Democrats are taking a lot of pleasure, as they well should, that the tsunami of big money from Wall Street, the Koch brothers and other big oil magnates, Sheldon Adelson, and other big business millionaires did not end up buying the election. (The House, yes, but not everything.) But our delight at seeing Karl Rove's humiliation should not keep us from continuing to focus on the toughest question progressives always have to face: how to beat big money in politics. It sure would be a great thing if our campaign finance system was reformed, public financing was instituted, and Citizens United was overturned, but unfortunately it will probably be a way off before that gets done. In the meantime, our side is usually going to be outspent, and that will always be something we have to figure out how to overcome. This year we won in the Presidential race and most of the competitive Senate races through strong candidates and through winning the message war, but did not survive the big money onslaught in the House where candidates are lesser known and easier to overwhelm with money.
One fact gave me special joy: Elizabeth Warren outraised Scott Brown $39.2 million to $26.2 million. This is a truly remarkable achievement given that Warren didn't decide to run until September of last year, and that Wall Street invested very heavily in Brown: The financial industry gave him almost $3.3 million, by far the most of any industry. Insurance, real estate, big oil, the big pharmaceutical companies, corporate law firms and lobbyists all threw multiple hundreds of thousands into the pot as well. The fact that Warren, even while getting a late start, could outraise Brown, with his close ties to big corporate money, by a lot has some very big implications for the future prospects of progressives beating big money.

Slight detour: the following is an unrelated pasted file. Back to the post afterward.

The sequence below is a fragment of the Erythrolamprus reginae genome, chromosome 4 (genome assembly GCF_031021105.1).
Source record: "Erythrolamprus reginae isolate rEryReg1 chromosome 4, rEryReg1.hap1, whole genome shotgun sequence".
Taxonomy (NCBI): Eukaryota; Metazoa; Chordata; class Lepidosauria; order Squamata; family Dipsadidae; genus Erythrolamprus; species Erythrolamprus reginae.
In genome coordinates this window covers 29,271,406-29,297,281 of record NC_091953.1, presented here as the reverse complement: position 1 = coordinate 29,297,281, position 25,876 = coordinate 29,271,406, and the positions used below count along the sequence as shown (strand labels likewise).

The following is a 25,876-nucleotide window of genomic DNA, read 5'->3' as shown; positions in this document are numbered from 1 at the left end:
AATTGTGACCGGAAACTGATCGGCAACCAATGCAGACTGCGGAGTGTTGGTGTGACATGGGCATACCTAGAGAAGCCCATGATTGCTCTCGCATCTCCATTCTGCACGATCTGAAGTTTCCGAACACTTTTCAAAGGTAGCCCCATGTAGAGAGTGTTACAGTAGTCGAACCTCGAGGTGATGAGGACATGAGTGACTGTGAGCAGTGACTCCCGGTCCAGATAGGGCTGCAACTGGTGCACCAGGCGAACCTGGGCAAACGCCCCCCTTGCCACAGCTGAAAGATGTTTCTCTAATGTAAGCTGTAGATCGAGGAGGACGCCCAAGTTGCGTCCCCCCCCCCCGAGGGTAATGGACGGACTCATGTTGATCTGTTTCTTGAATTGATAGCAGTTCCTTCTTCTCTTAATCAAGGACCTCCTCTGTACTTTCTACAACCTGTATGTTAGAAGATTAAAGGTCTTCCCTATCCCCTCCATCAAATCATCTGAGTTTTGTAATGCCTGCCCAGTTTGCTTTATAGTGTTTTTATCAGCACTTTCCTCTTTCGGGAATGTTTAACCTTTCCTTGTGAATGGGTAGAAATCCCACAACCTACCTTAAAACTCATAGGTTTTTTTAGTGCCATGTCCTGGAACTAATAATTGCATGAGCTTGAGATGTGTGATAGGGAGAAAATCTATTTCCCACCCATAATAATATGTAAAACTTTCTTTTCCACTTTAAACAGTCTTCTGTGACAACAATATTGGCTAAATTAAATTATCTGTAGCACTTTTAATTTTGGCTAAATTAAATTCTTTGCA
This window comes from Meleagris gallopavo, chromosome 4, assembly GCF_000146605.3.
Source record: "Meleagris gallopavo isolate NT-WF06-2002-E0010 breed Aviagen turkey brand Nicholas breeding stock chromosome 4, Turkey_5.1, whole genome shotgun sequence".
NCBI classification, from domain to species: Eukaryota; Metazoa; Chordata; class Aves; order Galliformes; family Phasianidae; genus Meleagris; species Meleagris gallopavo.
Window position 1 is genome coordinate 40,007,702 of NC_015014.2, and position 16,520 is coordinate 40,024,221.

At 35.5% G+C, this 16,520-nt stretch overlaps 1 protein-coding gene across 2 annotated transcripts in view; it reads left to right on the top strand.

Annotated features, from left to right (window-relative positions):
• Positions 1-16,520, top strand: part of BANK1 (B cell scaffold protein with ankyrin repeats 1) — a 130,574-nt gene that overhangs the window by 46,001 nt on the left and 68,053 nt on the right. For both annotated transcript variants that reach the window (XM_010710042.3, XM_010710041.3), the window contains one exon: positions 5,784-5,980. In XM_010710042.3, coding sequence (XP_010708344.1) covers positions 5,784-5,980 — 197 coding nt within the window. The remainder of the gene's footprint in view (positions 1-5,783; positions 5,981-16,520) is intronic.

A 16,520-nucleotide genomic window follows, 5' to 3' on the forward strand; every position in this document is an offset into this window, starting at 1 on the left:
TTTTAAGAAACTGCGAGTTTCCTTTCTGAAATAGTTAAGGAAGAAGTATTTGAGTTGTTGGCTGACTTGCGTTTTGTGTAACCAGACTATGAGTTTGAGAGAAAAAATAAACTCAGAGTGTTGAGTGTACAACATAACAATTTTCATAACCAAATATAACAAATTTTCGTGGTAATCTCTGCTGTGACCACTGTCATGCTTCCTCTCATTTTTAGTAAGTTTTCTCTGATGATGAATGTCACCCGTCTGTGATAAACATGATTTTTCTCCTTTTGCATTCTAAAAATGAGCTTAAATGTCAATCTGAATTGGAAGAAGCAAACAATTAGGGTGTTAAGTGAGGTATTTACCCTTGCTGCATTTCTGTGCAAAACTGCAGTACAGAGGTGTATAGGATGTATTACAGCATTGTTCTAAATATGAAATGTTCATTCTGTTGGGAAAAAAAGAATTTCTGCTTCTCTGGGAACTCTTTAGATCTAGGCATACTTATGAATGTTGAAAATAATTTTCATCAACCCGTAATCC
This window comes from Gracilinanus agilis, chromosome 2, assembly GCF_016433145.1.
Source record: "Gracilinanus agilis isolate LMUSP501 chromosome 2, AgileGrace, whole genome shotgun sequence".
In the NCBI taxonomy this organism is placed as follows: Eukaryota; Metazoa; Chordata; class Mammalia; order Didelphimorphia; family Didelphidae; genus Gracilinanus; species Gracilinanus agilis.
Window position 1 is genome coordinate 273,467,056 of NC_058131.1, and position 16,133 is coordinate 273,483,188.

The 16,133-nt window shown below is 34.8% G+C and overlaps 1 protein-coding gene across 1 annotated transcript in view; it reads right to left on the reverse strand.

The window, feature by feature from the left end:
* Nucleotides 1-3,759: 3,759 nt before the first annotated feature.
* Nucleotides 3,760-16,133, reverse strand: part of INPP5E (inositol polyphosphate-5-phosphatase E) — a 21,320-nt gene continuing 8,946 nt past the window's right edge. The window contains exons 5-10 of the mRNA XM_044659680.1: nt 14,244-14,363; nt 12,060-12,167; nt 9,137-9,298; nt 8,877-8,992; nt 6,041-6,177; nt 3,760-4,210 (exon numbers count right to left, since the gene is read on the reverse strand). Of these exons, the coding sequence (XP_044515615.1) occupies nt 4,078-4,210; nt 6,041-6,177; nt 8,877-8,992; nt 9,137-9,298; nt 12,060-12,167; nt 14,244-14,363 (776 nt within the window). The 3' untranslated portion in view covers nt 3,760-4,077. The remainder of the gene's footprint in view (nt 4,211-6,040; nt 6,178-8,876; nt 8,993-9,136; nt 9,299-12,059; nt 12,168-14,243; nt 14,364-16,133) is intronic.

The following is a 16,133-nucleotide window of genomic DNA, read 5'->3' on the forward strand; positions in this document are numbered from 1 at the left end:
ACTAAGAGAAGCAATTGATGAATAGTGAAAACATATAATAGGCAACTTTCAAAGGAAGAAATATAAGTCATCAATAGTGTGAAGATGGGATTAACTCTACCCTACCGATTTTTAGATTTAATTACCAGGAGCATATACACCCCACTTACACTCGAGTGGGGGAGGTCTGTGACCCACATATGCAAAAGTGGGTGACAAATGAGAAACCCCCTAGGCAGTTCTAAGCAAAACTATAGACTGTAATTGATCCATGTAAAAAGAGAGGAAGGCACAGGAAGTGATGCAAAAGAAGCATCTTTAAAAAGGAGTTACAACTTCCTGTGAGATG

How did she do it? Brown outraised her well over 4-1, $2.7 million to about $600,000, in PAC contributions, no surprise there. There are still some labor and progressive PACs that can raise candidates some money, but they will always be swamped by the wealthy corporate PACs. But Warren did remarkably well in raising money from bigger-dollar progressive folk, raising money from environmentalists, women's activists, LGBT activists, people in the arts, trial lawyers fighting corporate law firms, progressive high-tech folks. She was able to inspire and motivate a wide range of progressive donors to dig deep and support her in a big way, and because of this she actually ended up outraising Brown by a decent amount among bigger individual donors, outraising him in that category with almost $21 million to his $17.5 million. As someone who has been raising money for progressive candidates for over 20 years, I can testify to the fact that Elizabeth was perhaps the easiest sell I have ever had -- progressives were fired up by her fighting spirit. So the PAC and individual fundraising about balanced each other out. Where Warren swamped Brown, though, was in small donations: she ended up raising $17.2 million to Brown's $4.1 million -- a difference the Wall Street fat cats couldn't make up for because they were too busy giving Mitt Romney, Karl Rove, and the rest of the deregulatory crowd big dough too.